Potty training

“Parents often question timing and method for the process of toilet training. The process of toilet training may seem like a natural process which happens with development, however it is actually a complex process, including anatomic, physiologic and behavioral aspects. That’s why,  reaching this developmental milestone can be difficult for both parents and child and most of the parents and their children are most likely to suffer from this process such as hygiene, skin problems, excessive dependence on the parents, inconvenience and as the child gets older, social embarrassment as well“ – says teacher Merve Vinckus from Eureka School.


Here teacher is providing some insights into this process in parenting and try to answer “What is the best way to toilet train my child?”


Brazelton, American pediatrician, answered these concerns through the development of an approach to toilet training focusing on child readiness. His study showed that children are “ready” to start training when children’s physiologic capability of the process and both parents and their children’s emotional readiness occur. Children need to be in a control of bladder and bowel to some degree and have the mental readiness to cooperate in the process with their parents (Kiddoo, 2012). Other authors such as Foxx and Azrin also suggested similar ideas about physiological and psychological readiness of child.


Due to the importance of the physiologic development, studies on the child’s development found that neuromuscular development of bowel and bladder control may be present by 18 months of age, however, the development may not be fully completed (Lang, 2008). Canadian Pediatric Society suggests that toilet training may start by about 18 months of age on average, however, it is important to stress on that toilet training process greatly varies and there is no age at which toilet training should begin due to the differences of each child’s developmental milestones and their paces, cultural differences (Gorodzinsky, 2000). Therefore, toilet training readiness should not be restricted to the child’s chronological age. Rather, the child’s physiologic and psychologic readiness should be considered to begin the process and the parents should attend this process with the patience as well. Besides, it is also important to be aware of that child reaching the physiological maturation doesn’t mean that they are also psychologically ready for this process.


What are the signs of a child’s toilet training readiness? (Gorodzinsky, 2000)

  • Able to walk to potty chair
  • Able to maintain body balance while sitting on the potty
  • Able to remain dry for several hours
  • Achieved age-appropriate language milestones to be able to follow simple commands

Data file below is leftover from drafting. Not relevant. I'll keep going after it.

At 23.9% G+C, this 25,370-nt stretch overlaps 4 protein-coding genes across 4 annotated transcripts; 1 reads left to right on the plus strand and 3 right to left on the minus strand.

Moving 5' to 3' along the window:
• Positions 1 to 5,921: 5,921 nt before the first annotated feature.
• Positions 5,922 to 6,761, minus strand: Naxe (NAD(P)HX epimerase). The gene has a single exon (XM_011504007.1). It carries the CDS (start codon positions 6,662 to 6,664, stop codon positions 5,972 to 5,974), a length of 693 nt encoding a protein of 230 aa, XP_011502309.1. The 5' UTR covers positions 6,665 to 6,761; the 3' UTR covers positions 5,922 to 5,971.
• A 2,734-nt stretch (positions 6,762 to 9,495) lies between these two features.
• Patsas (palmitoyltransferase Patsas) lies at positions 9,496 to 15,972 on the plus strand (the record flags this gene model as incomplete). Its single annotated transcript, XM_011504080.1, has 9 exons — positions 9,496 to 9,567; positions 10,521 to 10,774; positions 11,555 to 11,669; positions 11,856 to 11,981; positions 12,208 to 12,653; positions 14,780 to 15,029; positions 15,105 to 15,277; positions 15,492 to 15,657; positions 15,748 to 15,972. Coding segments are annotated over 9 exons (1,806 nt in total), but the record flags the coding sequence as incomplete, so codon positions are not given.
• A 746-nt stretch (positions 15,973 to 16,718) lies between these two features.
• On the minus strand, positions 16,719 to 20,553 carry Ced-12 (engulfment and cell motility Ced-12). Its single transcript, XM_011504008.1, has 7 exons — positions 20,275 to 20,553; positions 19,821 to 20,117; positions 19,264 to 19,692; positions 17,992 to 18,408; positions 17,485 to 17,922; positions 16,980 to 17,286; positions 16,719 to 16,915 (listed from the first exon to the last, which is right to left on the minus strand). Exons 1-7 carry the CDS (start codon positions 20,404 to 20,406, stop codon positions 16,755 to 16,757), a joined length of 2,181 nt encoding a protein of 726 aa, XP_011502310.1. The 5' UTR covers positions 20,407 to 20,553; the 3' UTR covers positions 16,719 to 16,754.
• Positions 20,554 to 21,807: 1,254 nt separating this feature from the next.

• Desire for autonomy, and control of bladder and bowel function


How can parents facilitate a child-oriented toilet learning approach? (Gorodzinsky, 2000)

  • Make sure that potty chair and position are easily reachable. Let the child watch one’s parents using the toilet.
  • If a regular toilet is used, then important to use a toilet seat adapter and a foot stool.
  • Encourage the child with positive reinforcement such as telling that you are proud of your child, your child is doing well. Be aware of that it is a process and there can be some accidents. Don’t expect quick results and avoid using punishment.
  • Provide positive reinforcement even in small and/or new steps such as child trying to use the potty or moving on to a new step.
  • After repeated successes, try to suggest using training pants.

The process may also lead to a failure due to the child’s refusal of toileting. Most of the time, organic causes of this failure are not common. The most likely reason for this failure is that the child is not ready (Gorodzinsky, 2000). When the child is not ready and the parents attempts to toilet train, these attempts will be useless, lead to damaged parent-child relationship and child’s development of negative self-image. If this refusal occurs, it is better to give a break for some time from the training. This helps the development of trust and cooperation between the child and parents (Gorodzinsky, 2000).


To sum up, toilet learning is a developmental milestone in a child’s life. It is a time when children discover and enhance the bodily control, understand and react to their physiologic processes, and confront and react to external pressures. Considering the children’s psychological and physiological maturation is vital to begin the process. Both psychological and physiological maturation vary for each child because each child’s pace, developmental milestone is different. So, there is no specific age to begin the toilet learning. When the parents start the process, however, face the child’s refusal for toileting, this refusal is most likely to be a sign of child’s unreadiness and parents are suggested to give a break for some time like few months from the training.